Kids form Harry Potter club
Maryanne Baker belongs to three Harry Potter clubs online. Now the 12-year-old is helping to bring the magic to the Boys & Girls Club of Western Nevada.
“I know a lot of people who come here who love Harry Potter,” she said. “The author is really great. When you read it, you see all the pictures in your head.”
Baker helped organize the Harry Potter club, drawing between 15 to 20 participants to the two meetings so far.
At the first meeting, students were divided into four houses: Gryffindor, Slytherin, Hufflepuff and Ravenclaw — the same houses students are divided into at Hogwarts, the wizard-training school in the Harry Potter books by J.K. Rowling.
As in the books, members compete to earn points for their house, although they will not compete in the popular game, Quidditch, where contestants fly on brooms. The prize is yet to be determined, but it may be a pizza party.
Baker assumed most members would want to be a part of Gryffindor, the house of Harry Potter, the books’ hero, and his two best friends Ron and Hermione.
But it turned out the most popular house was Slytherin — the alma mater of antagonist Lord Voldemort, the lord of dark magic, who killed Harry’s parents and is trying to kill him.
“I’m a Hufflepuff,” said Nathan Dieneman, 15, with a grimace. “I wanted to be a Slytherin just because of the emblem they have. I like snakes.”
The Harry Potter books captivated the nation, from children to adults, with vivid details of a magical world — and Hollywood helped.
“I guess the movies got some people hooked, too,” Baker said. “Once they saw the movies, they wanted to read the books.”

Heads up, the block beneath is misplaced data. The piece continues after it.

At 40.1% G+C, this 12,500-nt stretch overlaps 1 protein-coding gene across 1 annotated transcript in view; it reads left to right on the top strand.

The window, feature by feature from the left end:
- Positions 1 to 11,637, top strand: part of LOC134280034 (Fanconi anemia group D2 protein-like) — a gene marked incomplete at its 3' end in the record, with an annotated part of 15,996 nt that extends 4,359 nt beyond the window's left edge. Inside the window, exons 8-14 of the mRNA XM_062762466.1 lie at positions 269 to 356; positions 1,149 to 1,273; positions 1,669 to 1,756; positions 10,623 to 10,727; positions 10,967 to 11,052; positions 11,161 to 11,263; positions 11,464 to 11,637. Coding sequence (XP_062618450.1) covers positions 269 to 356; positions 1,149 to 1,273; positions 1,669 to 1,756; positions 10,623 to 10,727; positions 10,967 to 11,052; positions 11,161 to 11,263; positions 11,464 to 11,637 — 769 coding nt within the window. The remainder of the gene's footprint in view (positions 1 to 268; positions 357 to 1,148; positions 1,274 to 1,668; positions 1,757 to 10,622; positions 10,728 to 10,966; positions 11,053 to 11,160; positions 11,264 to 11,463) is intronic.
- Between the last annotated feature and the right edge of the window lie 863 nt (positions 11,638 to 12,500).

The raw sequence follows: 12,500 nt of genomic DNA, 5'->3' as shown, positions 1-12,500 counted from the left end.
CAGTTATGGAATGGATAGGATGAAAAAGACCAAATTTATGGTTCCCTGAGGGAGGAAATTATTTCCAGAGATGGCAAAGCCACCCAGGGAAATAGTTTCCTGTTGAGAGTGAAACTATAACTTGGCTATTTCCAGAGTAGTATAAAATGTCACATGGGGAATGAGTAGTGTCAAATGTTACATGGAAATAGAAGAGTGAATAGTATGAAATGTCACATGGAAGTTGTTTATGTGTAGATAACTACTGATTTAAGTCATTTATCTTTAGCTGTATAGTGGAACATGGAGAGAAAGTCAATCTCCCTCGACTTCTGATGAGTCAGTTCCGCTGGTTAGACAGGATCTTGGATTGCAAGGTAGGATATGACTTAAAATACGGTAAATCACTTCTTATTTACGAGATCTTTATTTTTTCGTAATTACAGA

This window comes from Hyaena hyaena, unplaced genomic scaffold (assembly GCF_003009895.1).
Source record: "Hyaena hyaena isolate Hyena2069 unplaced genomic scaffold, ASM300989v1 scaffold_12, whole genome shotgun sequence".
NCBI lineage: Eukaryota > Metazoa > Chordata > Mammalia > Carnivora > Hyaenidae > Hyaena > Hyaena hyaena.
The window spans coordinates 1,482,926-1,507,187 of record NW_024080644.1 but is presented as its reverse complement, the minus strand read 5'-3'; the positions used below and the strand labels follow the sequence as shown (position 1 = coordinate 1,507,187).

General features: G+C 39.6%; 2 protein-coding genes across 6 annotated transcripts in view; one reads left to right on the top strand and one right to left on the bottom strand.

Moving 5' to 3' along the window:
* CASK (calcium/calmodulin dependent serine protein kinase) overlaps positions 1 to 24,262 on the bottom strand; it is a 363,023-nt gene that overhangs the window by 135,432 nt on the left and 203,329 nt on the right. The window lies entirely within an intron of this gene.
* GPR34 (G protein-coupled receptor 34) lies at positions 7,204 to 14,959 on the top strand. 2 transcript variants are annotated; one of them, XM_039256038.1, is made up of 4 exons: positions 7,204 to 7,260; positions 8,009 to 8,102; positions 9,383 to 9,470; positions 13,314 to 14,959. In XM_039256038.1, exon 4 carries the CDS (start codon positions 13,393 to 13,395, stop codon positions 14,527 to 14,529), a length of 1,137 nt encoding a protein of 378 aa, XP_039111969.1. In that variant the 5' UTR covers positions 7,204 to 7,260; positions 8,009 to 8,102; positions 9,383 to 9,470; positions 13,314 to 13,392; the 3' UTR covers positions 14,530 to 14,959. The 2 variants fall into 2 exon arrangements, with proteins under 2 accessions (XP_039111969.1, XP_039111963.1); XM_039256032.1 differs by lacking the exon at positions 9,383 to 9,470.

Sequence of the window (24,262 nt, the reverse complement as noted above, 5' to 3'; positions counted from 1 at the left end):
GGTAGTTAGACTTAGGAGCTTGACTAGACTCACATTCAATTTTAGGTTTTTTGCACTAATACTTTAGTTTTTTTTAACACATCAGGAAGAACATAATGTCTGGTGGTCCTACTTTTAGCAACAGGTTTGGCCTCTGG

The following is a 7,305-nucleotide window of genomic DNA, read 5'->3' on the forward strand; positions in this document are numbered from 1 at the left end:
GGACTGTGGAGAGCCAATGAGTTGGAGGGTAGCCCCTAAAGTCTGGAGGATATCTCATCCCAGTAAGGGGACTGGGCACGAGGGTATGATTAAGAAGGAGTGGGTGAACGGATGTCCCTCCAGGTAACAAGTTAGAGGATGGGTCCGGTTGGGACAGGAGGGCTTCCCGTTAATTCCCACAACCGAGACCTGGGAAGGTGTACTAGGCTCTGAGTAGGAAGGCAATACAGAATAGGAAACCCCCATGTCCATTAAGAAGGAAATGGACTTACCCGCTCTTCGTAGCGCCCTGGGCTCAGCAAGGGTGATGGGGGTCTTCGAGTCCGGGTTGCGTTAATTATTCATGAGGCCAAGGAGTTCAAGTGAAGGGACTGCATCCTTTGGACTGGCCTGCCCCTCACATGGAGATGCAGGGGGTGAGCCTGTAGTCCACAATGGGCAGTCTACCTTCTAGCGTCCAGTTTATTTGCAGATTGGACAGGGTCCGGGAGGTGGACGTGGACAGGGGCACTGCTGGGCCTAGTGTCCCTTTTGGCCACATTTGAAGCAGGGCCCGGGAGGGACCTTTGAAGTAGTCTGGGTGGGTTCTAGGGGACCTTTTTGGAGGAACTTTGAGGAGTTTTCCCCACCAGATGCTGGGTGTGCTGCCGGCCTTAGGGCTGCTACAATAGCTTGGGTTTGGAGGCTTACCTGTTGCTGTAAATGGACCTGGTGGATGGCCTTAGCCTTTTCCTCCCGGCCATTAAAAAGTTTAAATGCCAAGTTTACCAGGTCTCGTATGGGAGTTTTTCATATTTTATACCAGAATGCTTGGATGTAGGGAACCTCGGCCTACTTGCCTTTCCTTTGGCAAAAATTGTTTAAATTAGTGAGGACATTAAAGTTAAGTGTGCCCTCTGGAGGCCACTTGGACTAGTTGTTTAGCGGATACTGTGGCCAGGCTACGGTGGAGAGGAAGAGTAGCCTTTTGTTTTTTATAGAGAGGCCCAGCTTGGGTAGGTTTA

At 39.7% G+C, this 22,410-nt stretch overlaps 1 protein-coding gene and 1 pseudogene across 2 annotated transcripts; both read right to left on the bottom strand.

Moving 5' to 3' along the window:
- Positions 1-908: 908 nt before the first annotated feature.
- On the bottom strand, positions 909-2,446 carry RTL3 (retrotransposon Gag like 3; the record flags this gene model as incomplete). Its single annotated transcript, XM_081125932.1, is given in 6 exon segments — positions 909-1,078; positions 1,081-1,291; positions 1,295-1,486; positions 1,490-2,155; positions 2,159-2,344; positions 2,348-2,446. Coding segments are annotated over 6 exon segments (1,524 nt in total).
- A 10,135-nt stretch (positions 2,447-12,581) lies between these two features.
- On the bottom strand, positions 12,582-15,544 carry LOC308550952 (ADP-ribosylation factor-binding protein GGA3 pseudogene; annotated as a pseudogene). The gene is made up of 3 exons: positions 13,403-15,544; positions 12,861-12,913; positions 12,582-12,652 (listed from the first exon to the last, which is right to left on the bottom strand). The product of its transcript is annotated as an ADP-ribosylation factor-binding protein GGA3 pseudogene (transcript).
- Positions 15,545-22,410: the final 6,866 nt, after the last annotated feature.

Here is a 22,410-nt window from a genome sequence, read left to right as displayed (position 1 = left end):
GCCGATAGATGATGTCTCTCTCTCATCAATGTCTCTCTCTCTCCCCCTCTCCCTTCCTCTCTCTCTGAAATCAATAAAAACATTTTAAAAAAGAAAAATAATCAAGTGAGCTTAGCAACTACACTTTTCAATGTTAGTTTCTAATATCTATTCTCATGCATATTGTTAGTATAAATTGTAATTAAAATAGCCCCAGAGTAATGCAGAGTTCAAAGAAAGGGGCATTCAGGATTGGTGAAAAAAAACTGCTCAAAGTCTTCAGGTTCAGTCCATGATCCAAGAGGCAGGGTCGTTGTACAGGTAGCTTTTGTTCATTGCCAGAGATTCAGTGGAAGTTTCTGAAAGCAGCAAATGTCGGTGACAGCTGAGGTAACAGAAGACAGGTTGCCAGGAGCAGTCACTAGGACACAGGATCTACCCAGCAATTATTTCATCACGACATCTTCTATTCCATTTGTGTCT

The club plans to watch the movies at future Tuesday meetings.
It took Baker only three days to read the 870 pages of “Harry Potter and the Order of the Phoenix,” the recently released fifth book in the series.
“I never put it down. You should have seen my eyes, they were so red,” she said. “My first favorite book was the second one but now it’s the fifth. I thought it was the funniest and the saddest. It’s my new favorite.”
She said she is drawn to the magical setting of wizards and witches and resents implications that it is evil.
“There’s nothing sinister about it,” Baker said. “If people want to get rid of Harry Potter, they need to get rid of most of the Disney movies because most of them have magic in them, too.”
Chelsey Perkins lauded the morals of the boy wizard.
“I love Harry Potter,” she said. “He’s cool and he’s a good role model. He’s a hero and not afraid of anything.”
Baker was selected as a member of the Ravenclaw house.
“I like it,” she said. “The description of Ravenclaw is the smart house and I’m mostly smart. Plus, I like the name.”
The least favorite house: Hufflepuff.
“I don’t know, I guess it sounds kind of babyish,” Baker said.